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Intelligent Machines

Color Quantum-Dot Displays

A new way to print quantum dots could lead to brighter, more power-efficient displays.

Researchers at MIT have shown that they can use rubber stamps to deposit quantum dots–tiny light-emitting crystals–on a surface. The technique lets them put rows of different-colored dots next to each other, a crucial step in the development of color quantum-dot displays, which promise to be thinner, more flexible, brighter, sharper, and more power efficient than flat-panel LCDs.

Dot matrix: Using a new stamping technique, researchers can imprint a surface with a grid of red, green, and blue light-emitting semiconductor nanocrystals, called quantum dots. Quantum-dot displays would have brighter colors than LCDs and consume only a fraction as much power.

Startup QD Vision, based in Watertown, MA, is commercializing the approach, which was described online in Nano Letters. Affordable displays based on the technique could be on the market as soon as 2011, says the company’s chief technology officer, Seth Coe-Sullivan, one of the coauthors of the Nano Letters paper.

Quantum dots are 3- to 12-nanometer-wide crystals of semiconductors, which emit different colors depending on their composition and size. Quantum dots are appealing for displays because they can ultimately use one-fifth to one-tenth as much power as LCDs, which require backlights to illuminate their pixels.

In this respect, quantum dots are similar to organic light-emitting diodes (OLEDs), another display technology, which is used chiefly in cell phones and MP3 players. But quantum dots outdo OLEDs in the purity of the colors that they emit. “A typical OLED that glows green also gives aqua and yellowish photons [that] make it look whitish green, so it’ll be more washed out,” says MIT electrical-engineering professor Vladimir Bulovic, who led the new work. “Quantum dots give a very narrow emission spectrum, so the perception of color coming from them appears to be much more rich.”

In a standard quantum-dot display, nanocrystals of a semiconductor like cadmium selenide are sandwiched in a single layer between two organic films. Until now, depositing the quantum-dot layer generally involved making a solution, coating the organic film with it, and then evaporating the solvent. That method didn’t allow swaths of different-colored crystals to be placed next to each other, says Bulovic, impeding the development of multicolor displays. Each pixel in a color display is divided into three subpixels–red, green, and blue–that are mixed in varying intensities to produce millions of colors. In desktop-sized displays, the subpixels are 20 to 50 micrometers across.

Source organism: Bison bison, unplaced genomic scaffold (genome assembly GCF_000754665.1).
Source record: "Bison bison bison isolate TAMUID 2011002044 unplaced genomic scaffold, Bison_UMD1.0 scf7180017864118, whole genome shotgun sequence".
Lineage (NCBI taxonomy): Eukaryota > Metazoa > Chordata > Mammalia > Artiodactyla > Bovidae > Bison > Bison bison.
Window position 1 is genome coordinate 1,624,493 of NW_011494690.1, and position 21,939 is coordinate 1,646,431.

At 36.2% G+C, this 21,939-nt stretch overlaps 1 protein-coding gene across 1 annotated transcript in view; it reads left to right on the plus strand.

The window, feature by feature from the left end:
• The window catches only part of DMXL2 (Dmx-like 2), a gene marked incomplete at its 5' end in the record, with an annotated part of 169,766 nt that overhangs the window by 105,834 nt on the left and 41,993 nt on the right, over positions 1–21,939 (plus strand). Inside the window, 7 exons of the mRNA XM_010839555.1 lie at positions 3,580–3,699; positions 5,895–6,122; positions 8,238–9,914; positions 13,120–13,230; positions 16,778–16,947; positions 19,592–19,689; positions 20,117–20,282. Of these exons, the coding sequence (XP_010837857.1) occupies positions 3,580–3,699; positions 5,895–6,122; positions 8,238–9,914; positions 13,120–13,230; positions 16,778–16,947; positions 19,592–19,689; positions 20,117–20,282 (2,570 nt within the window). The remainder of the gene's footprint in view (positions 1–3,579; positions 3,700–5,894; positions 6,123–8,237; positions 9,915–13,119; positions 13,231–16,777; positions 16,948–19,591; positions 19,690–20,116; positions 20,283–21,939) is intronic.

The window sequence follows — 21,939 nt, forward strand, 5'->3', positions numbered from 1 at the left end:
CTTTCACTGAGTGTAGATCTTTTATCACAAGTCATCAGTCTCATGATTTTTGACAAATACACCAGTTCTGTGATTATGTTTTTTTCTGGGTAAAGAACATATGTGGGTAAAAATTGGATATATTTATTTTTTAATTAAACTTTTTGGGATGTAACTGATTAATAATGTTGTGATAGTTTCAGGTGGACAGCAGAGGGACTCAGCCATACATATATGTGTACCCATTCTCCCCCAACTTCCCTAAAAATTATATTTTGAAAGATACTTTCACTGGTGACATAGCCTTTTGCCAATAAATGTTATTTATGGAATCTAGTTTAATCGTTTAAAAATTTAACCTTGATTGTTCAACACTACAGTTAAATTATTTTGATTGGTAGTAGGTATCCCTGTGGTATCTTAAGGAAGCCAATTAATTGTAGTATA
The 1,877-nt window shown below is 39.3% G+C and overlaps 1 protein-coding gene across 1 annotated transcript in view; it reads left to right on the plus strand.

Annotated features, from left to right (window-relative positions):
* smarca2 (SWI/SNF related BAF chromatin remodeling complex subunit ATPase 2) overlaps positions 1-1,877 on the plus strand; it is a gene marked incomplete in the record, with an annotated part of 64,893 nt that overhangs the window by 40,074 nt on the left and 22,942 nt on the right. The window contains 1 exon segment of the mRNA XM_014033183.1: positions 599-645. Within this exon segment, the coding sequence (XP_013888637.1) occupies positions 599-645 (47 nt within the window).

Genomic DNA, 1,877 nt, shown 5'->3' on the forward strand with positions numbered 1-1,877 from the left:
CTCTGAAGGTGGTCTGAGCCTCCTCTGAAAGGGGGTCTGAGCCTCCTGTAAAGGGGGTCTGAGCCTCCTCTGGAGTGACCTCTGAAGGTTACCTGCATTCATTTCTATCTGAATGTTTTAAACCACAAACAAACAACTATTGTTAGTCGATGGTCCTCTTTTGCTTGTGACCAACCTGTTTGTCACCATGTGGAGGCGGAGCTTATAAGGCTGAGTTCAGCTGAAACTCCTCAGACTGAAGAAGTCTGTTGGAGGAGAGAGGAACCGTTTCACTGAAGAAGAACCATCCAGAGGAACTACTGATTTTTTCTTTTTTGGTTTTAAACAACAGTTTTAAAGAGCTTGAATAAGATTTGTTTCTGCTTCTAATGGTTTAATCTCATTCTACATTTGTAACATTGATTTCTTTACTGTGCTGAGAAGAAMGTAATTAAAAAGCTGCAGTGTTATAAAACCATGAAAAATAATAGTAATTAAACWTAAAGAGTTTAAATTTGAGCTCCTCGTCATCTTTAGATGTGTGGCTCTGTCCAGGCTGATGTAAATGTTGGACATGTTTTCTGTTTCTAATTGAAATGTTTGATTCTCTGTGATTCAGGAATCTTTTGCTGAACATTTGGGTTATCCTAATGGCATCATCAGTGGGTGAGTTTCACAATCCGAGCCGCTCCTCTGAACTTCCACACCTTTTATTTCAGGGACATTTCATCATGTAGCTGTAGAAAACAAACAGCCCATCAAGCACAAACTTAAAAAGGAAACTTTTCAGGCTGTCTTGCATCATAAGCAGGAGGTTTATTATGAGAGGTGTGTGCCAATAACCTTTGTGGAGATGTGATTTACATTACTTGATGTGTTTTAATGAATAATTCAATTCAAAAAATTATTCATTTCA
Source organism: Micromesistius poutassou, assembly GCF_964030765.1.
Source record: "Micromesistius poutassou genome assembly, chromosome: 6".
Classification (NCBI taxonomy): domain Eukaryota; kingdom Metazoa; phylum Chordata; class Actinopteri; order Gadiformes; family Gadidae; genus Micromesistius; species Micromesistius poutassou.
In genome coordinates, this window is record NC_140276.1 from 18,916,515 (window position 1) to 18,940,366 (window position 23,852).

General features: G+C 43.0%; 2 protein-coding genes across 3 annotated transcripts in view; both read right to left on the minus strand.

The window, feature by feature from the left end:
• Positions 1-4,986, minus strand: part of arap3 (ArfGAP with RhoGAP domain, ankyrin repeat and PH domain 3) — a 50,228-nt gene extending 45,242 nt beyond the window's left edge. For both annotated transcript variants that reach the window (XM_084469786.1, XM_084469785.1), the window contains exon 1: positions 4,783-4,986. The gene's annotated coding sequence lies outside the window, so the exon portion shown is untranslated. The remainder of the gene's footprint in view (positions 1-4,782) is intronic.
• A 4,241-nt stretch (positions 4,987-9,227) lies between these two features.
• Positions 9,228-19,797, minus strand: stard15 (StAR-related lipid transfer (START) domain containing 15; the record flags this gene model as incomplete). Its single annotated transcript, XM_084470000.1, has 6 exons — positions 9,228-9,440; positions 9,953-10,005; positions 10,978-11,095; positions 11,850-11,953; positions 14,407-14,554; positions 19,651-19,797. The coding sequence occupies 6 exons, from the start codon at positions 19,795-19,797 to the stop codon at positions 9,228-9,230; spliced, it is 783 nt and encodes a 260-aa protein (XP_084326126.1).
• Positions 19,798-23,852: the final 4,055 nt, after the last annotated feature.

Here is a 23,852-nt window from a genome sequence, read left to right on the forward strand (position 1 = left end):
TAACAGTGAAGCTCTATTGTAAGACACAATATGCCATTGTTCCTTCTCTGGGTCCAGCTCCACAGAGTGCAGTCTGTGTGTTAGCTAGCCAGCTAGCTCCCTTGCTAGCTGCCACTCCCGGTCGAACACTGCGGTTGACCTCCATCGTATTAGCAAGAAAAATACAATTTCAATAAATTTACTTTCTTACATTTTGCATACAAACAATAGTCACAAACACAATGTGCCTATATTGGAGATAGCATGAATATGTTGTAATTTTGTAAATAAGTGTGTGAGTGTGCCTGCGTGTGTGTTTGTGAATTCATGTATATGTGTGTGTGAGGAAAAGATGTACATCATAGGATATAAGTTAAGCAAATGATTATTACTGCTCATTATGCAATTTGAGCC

For about two years now, Bulovic and his colleagues have been experimenting with a new deposition technique, which involves a simple twist on the old one. Instead of coating a surface directly, they first coat a rubber stamp that has been premolded with ridges. After evaporating the solvent, the researchers press the stamp on the desired surface to transfer the dots. The technique creates stripes of quantum dots that are 25 micrometers wide. By printing red, green, and blue stripes that criss-cross each other, the researchers produce pixels with 25-micrometer-wide subpixels.

At QD Vision, older deposition techniques have led to either single-color or low-resolution displays in which each color pixel is millimeter scale, Coe-Sullivan says.

The new method also produces more energy-efficient light-emitting devices. That’s because the solvent is evaporated before the quantum dots are deposited. “Putting the material on a stamp and then transferring it dry is a great way of doing things,” says Ghassan Jabbour, a materials-engineering professor at Arizona State University. “It avoids any contact of the bottom layers”–the surface on which the dots are being deposited–“with the solvent.” That improves efficiency, Jabbour says, since “solvents can interact with the bottom organic layer and degrade the device performance.” Indeed, Bulovic says that the devices the researchers built using the stamps are the most efficient they’ve made in the lab.

Using the older deposition technique, QD Vision has already developed two commercial products–one for general illumination and one for consumer-electronics devices–that the company plans to launch by May 2009. But, Coe-Sullivan says, “to make high-information-content displays like TVs or cell phones, you need to be able to pattern at the 40- to 100-micrometer level. As we get to future product platforms that involve high-resolution multicolor displays … the stamp printing technique will be the enabler.”

Coe-Sullivan says that QD Vision should be able to use quantum-dot stamps to make displays as big as current LCDs, which could give quantum dots an advantage over OLEDs. Large OLED displays are difficult to make, because their manufacture involves spraying organic-semiconductor molecules through a stencil that has nanoscale pinholes in it. Although Samsung has demonstrated prototypes of 40-inch OLED TVs, the only commercially available model is Sony’s 11-inch TV, which sells for $2,500. Coe-Sullivan expects quantum-dot displays to be more cost-competitive with LCD TVs.

It might even be possible, Jabbour says, to use the new deposition technique for roll-to-roll printing, which would enable quick production of flexible displays. “A roll-to-roll printer is nothing but a stamp that is rolling around at 100 kilometers per hour,” Jabbour says, “so it doesn’t really matter if it is a flat or a round stamp.”

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